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Species differences in blood-brain barrier transport of three positron emission tomography radioligands with emphasis on P-glycoprotein transport
Uppsala University, Disciplinary Domain of Medicine and Pharmacy, Faculty of Pharmacy, Department of Pharmaceutical Biosciences. (PKPD)
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2009 (English)In: Drug Metabolism And Disposition, ISSN 0090-9556, E-ISSN 1521-009X, Vol. 37, no 3, 635-643 p.Article in journal (Refereed) Published
Abstract [en]

Species differences occur in the brain concentrations of drugs, but the reasons for these differences are not yet apparent. This study was designed to compare brain uptake of three radiolabeled P-glycoprotein (P-gp) substrates across species using positron emission tomography. Brain concentrations and brain-to-plasma ratios were compared; [11C]verapamil in rats, guinea pigs, and monkeys; [11C](S)-(2-methoxy-5-(5-trifluoromethyltetrazol-1-yl)-phenylmethylamino)-2(S)-phenylpiperidine (GR205171) in rats, guinea pigs, monkeys, and humans; and [18F]altanserin in rats, minipigs, and humans. The fraction of the unbound radioligand in plasma was studied along with its metabolism. The effect of P-gp inhibition was investigated by administering cyclosporin A (CsA). Pronounced species differences were found in the brain and brain-to-plasma concentrations of [11C]verapamil, [11C]GR205171, and [18F]altanserin with higher brain distribution in humans, monkeys, and minipigs than in rats and guinea pigs. For example, the brain-to-plasma ratio of [11C]GR205171 was almost 9-fold higher in humans compared with rats. The species differences were still present after P-gp inhibition, although the increase in brain concentrations after P-gp inhibition was somewhat greater in rats than in the other species. Differences in plasma protein binding and metabolism did not explain the species-related differences. The findings are important for interpretation of brain drug delivery when extrapolating preclinical data to humans. Compounds found to be P-gp substrates in rodents are likely to also be substrates in higher species, but sufficient blood-brain barrier permeability may be retained in humans to allow the compound to act at intracerebral targets.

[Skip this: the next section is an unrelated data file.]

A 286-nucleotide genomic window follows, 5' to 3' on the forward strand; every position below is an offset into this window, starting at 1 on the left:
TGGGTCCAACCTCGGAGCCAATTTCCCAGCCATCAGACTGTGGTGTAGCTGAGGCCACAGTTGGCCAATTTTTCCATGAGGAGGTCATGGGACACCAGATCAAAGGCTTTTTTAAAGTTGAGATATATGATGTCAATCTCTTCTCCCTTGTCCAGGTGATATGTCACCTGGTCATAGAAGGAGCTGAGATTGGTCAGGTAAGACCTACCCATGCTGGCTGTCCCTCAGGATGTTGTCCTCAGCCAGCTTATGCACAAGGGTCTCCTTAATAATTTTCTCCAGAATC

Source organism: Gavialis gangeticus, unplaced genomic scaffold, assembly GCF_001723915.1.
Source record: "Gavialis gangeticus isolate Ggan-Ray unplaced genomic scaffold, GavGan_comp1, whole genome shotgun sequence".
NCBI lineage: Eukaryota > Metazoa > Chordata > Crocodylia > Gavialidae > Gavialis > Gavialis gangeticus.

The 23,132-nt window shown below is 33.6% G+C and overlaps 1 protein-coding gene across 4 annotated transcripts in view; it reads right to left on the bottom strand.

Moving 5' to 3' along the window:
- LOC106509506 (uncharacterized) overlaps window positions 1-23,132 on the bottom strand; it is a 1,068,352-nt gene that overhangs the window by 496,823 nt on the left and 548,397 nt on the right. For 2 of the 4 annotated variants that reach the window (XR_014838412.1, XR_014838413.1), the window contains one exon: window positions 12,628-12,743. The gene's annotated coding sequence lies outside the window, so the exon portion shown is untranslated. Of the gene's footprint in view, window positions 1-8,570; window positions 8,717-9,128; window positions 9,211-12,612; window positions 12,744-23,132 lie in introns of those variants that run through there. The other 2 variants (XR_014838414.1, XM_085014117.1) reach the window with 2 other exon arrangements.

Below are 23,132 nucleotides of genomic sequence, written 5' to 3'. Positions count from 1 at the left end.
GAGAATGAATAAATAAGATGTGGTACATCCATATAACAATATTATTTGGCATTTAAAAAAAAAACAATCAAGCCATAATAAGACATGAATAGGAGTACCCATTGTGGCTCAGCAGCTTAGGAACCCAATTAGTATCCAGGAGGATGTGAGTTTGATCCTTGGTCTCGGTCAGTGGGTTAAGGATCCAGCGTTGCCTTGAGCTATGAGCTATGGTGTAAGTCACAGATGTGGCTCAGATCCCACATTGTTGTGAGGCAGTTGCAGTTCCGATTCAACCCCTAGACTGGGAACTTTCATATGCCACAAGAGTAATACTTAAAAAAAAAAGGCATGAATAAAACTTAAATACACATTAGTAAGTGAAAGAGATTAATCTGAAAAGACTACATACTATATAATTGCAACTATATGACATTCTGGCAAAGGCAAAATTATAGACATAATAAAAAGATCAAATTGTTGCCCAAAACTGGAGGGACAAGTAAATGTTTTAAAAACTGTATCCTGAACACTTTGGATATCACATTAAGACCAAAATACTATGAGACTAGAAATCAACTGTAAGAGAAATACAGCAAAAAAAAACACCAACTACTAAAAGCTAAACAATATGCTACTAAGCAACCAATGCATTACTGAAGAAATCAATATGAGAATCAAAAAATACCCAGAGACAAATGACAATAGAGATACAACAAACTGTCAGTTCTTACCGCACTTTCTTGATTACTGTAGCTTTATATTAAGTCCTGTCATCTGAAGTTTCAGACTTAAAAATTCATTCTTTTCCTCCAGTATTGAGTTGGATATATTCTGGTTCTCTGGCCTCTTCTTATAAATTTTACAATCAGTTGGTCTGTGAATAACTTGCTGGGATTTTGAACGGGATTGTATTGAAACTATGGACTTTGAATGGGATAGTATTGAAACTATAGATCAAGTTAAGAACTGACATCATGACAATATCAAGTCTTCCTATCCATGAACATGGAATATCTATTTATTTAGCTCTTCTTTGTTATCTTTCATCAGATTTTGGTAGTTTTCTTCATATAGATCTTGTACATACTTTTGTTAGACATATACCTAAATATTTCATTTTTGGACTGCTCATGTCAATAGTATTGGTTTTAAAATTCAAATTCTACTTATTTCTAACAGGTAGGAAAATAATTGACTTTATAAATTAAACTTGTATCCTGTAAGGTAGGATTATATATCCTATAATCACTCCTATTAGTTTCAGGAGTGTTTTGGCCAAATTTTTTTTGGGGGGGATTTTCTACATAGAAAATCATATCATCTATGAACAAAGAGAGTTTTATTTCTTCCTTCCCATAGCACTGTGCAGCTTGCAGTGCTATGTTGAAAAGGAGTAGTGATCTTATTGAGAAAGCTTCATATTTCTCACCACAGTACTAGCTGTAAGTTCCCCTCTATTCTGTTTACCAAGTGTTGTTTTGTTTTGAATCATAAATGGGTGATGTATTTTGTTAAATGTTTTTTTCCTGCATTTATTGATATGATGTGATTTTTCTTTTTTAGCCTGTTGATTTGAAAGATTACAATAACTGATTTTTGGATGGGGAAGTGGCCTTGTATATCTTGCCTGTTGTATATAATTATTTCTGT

Place, publisher, year, edition, pages
2009. Vol. 37, no 3, 635-643 p.
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Medical and Health Sciences
URN: urn:nbn:se:uu:diva-103208DOI: 10.1124/dmd.108.024745ISI: 000263516500025PubMedID: 19047468OAI: oai:DiVA.org:uu-103208DiVA: diva2:217760
Available from: 2009-05-15 Created: 2009-05-15 Last updated: 2012-11-22Bibliographically approved

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Syvänen, StinaLångström, BengtHammarlund-Udenaes, Margareta
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Department of Pharmaceutical BiosciencesDepartment of Biochemistry and Organic Chemistry
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Drug Metabolism And Disposition
Medical and Health Sciences

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